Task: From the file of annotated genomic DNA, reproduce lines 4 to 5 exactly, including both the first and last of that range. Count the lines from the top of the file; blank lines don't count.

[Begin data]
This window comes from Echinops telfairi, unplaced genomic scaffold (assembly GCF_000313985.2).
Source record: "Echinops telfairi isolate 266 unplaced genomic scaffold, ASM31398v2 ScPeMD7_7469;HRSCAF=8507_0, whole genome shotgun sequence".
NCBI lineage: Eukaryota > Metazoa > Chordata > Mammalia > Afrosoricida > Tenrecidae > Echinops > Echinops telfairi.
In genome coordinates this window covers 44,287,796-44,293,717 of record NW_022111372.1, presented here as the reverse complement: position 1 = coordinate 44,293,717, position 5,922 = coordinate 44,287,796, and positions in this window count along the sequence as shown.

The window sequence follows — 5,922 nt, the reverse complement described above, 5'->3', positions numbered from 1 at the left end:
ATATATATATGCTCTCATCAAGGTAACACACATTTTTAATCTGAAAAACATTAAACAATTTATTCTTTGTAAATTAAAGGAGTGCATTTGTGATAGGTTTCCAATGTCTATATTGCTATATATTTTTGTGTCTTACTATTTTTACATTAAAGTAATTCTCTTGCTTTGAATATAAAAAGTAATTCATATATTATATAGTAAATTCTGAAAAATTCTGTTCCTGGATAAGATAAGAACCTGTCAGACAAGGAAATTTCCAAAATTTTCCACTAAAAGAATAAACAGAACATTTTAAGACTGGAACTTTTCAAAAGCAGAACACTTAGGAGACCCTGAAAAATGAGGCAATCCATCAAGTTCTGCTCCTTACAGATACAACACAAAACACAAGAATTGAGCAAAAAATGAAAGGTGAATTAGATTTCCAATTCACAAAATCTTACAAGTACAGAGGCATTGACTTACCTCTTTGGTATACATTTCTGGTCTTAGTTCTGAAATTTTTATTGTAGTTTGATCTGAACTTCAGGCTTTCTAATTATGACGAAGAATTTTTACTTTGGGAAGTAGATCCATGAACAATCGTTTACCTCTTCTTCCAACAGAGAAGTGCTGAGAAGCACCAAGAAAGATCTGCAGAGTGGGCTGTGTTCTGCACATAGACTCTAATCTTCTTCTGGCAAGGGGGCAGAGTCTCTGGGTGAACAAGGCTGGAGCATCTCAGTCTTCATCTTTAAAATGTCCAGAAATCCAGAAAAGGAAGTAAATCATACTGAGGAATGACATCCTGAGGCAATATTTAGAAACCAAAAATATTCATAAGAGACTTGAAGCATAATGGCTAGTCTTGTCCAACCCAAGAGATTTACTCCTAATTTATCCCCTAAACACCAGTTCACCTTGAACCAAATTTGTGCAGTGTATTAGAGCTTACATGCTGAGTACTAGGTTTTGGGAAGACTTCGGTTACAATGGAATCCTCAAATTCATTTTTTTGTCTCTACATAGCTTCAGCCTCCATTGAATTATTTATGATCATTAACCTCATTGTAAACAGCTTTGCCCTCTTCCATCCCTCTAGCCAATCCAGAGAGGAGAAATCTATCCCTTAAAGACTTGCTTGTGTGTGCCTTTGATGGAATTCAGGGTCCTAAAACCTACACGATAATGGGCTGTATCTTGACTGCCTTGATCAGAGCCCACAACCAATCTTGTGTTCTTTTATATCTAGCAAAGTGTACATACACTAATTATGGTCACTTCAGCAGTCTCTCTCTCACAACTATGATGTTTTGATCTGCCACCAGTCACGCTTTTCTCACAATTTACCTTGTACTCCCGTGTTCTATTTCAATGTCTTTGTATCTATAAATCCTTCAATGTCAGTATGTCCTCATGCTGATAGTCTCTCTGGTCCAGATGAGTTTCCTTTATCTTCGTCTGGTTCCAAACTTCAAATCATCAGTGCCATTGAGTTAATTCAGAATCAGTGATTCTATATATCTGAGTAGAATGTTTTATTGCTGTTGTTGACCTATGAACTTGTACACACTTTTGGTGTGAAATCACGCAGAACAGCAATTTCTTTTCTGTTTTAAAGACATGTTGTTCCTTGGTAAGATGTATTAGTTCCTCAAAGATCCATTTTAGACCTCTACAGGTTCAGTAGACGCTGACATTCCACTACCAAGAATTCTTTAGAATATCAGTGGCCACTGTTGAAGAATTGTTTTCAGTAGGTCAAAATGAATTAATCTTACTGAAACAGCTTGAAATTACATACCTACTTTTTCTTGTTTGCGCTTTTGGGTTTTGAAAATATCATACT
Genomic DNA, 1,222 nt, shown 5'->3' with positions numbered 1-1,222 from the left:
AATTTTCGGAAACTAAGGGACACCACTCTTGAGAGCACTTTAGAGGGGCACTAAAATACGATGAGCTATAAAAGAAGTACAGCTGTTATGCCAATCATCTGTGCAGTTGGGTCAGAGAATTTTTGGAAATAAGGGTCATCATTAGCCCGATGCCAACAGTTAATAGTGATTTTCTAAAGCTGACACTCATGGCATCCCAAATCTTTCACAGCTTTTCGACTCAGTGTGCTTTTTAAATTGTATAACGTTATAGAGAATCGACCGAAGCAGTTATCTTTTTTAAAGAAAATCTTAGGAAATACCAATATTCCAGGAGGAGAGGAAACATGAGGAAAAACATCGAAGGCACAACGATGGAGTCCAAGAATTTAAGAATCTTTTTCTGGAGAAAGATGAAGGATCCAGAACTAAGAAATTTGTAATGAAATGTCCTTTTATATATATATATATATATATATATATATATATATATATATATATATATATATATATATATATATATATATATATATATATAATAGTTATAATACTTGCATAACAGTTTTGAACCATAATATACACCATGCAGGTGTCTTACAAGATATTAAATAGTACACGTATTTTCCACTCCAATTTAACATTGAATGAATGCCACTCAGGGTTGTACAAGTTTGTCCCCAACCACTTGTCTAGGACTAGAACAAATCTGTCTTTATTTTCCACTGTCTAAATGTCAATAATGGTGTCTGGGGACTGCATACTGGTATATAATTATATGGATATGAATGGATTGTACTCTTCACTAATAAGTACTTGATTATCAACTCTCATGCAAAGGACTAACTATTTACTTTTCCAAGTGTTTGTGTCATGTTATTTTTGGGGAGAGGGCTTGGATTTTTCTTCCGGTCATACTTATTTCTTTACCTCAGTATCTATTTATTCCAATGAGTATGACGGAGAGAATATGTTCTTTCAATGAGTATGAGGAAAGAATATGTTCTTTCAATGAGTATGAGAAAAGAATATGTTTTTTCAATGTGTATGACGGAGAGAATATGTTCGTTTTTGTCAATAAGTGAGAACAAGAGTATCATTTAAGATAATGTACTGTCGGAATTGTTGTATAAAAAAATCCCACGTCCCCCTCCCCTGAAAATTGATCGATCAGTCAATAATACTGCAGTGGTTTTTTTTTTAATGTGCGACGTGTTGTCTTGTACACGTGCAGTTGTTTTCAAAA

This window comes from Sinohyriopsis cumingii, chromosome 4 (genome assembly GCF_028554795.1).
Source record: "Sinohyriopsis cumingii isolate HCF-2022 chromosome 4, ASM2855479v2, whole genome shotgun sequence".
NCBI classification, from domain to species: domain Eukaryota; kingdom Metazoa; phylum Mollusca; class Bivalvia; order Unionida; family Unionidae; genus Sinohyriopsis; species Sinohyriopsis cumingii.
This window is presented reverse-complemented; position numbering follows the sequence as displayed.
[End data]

In genome coordinates this window covers 44,287,796-44,293,717 of record NW_022111372.1, presented here as the reverse complement: position 1 = coordinate 44,293,717, position 5,922 = coordinate 44,287,796, and positions in this window count along the sequence as shown.

The window sequence follows — 5,922 nt, the reverse complement described above, 5'->3', positions numbered from 1 at the left end: